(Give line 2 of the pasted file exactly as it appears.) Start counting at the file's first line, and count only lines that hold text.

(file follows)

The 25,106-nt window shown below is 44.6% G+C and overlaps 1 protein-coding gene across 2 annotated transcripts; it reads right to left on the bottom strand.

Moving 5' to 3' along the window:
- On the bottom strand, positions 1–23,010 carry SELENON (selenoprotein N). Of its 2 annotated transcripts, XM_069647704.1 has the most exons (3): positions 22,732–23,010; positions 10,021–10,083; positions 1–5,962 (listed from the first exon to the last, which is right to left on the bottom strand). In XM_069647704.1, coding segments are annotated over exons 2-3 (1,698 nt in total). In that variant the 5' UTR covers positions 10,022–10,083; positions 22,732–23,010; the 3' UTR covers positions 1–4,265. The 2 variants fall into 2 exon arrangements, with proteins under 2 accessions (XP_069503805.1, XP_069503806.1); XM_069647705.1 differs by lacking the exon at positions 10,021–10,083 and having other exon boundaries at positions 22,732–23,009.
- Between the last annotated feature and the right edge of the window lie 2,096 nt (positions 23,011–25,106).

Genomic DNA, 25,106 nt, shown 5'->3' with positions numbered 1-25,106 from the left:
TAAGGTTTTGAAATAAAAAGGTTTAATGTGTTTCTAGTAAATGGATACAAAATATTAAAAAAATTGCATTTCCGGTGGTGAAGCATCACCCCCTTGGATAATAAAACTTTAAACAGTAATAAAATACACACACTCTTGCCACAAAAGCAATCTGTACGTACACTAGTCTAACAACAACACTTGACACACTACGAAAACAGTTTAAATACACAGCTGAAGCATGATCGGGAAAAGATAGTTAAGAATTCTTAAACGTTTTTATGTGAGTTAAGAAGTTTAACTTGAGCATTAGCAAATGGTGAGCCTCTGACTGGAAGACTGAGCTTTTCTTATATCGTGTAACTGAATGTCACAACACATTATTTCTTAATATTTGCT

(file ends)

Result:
Moving 5' to 3' along the window: